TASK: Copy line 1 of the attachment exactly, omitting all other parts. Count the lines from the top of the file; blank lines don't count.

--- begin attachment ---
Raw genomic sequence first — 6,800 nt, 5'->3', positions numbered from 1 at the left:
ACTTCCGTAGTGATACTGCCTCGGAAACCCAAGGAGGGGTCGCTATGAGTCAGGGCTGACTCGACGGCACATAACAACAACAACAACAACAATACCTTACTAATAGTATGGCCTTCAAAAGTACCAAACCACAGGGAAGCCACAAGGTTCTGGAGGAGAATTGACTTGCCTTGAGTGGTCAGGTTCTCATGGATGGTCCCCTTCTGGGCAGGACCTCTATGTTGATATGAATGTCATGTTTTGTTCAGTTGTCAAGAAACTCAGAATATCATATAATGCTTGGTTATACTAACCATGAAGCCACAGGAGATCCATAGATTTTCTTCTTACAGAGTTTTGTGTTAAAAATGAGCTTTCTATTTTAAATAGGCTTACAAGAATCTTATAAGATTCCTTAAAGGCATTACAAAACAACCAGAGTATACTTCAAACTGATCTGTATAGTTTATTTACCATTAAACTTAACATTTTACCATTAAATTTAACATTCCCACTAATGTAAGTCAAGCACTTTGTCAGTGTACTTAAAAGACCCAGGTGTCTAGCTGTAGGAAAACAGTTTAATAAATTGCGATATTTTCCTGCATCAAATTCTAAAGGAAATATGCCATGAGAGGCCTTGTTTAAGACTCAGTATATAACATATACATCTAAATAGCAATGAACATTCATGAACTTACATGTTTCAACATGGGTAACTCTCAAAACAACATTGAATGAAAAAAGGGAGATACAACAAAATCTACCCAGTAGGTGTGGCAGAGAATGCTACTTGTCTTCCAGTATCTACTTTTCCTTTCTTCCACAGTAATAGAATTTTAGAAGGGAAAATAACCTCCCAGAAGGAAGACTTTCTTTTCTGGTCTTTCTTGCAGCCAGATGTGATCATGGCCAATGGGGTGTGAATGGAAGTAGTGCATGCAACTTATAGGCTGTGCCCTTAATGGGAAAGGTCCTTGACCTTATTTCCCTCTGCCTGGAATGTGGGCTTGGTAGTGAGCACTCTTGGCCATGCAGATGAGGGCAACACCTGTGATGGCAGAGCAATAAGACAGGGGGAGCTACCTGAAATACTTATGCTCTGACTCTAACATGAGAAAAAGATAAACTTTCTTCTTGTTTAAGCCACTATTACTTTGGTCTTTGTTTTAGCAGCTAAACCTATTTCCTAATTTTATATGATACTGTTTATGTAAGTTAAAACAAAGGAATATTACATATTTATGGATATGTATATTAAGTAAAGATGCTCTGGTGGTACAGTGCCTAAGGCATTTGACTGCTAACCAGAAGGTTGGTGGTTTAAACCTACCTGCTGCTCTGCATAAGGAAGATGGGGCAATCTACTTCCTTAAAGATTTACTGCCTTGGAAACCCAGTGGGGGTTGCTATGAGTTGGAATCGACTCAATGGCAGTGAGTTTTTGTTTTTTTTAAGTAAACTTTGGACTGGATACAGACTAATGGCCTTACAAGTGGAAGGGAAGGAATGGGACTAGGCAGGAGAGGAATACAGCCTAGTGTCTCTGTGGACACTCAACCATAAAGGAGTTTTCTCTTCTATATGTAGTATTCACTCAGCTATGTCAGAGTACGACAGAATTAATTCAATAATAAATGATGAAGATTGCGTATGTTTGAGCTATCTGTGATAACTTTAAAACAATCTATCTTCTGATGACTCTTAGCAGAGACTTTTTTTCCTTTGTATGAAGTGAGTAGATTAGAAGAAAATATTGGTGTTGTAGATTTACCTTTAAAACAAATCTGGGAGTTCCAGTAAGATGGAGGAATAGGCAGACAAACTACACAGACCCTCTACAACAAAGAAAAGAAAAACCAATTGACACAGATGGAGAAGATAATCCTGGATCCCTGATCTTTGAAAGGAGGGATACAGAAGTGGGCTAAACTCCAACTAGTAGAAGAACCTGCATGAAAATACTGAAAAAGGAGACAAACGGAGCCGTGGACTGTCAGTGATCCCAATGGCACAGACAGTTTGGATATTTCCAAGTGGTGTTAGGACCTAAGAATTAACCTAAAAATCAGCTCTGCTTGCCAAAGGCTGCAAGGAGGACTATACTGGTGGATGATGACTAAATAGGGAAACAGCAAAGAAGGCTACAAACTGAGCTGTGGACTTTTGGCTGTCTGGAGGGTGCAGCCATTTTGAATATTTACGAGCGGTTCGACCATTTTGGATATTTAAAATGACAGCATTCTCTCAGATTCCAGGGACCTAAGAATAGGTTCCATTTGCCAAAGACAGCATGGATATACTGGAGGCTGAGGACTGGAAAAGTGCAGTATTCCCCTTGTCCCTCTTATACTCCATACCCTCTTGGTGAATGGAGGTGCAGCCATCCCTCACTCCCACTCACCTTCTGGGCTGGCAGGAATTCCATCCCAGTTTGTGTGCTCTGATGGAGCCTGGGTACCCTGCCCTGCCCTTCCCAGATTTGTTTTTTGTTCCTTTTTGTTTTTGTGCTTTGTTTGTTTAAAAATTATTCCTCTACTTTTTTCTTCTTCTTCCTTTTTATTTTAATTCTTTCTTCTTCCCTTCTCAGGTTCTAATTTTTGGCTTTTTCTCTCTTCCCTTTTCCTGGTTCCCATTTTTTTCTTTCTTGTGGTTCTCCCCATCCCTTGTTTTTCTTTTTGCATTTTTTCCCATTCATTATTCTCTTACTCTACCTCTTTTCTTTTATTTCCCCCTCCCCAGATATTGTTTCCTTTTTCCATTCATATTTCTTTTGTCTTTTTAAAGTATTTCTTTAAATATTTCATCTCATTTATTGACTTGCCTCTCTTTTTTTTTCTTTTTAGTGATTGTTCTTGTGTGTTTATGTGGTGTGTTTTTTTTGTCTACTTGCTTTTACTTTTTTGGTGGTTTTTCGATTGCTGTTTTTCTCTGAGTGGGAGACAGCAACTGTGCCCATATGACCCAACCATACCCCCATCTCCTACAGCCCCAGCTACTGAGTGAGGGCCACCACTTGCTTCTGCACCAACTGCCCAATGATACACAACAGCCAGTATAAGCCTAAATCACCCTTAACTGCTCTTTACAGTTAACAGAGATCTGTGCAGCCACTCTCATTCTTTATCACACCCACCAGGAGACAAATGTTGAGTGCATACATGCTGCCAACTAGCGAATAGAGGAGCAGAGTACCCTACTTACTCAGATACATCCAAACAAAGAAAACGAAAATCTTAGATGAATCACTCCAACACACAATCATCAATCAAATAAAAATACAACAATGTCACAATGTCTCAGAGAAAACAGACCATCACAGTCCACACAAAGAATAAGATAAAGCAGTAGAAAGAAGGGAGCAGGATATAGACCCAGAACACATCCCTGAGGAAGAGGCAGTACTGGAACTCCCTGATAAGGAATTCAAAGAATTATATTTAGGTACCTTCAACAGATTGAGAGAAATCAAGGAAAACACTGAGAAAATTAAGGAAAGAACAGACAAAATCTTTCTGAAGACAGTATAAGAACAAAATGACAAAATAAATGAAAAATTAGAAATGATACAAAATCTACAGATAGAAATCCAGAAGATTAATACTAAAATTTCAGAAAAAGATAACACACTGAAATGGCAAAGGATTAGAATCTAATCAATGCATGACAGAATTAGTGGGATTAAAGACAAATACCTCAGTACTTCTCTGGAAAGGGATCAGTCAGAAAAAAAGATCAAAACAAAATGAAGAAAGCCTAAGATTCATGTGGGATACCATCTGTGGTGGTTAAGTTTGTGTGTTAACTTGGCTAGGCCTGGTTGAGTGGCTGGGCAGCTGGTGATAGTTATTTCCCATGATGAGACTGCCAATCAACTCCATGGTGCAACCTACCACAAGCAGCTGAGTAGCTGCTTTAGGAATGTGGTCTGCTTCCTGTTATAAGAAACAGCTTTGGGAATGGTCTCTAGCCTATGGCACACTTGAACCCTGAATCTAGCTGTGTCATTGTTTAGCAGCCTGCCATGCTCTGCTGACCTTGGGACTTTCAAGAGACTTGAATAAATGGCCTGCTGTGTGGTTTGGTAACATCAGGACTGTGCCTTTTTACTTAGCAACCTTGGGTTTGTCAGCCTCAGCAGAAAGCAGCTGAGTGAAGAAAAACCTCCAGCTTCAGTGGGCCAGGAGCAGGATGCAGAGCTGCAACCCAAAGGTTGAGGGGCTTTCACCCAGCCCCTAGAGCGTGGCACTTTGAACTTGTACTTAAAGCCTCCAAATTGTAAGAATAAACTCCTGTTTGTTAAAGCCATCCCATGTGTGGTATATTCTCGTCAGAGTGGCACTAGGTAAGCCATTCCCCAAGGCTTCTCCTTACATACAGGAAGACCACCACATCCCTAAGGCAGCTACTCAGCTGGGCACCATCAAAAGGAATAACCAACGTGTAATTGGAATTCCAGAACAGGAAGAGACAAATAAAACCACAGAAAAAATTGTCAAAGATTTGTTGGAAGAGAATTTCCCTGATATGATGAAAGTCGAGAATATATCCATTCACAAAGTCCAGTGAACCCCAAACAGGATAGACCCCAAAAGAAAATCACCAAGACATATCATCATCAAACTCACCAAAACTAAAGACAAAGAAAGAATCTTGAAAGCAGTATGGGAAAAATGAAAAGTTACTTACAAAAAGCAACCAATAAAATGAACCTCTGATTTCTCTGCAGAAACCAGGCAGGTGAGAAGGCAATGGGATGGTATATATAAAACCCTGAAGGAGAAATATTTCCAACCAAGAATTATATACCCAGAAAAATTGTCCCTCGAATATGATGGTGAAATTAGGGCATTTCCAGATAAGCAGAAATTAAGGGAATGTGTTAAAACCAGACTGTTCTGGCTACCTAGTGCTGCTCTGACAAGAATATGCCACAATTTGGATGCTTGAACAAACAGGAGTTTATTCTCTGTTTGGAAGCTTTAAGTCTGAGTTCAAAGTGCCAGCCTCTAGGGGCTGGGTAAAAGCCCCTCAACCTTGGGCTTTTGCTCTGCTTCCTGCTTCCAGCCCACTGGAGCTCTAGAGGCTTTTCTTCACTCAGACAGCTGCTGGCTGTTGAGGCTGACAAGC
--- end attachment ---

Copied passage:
Raw genomic sequence first — 6,800 nt, 5'->3', positions numbered from 1 at the left: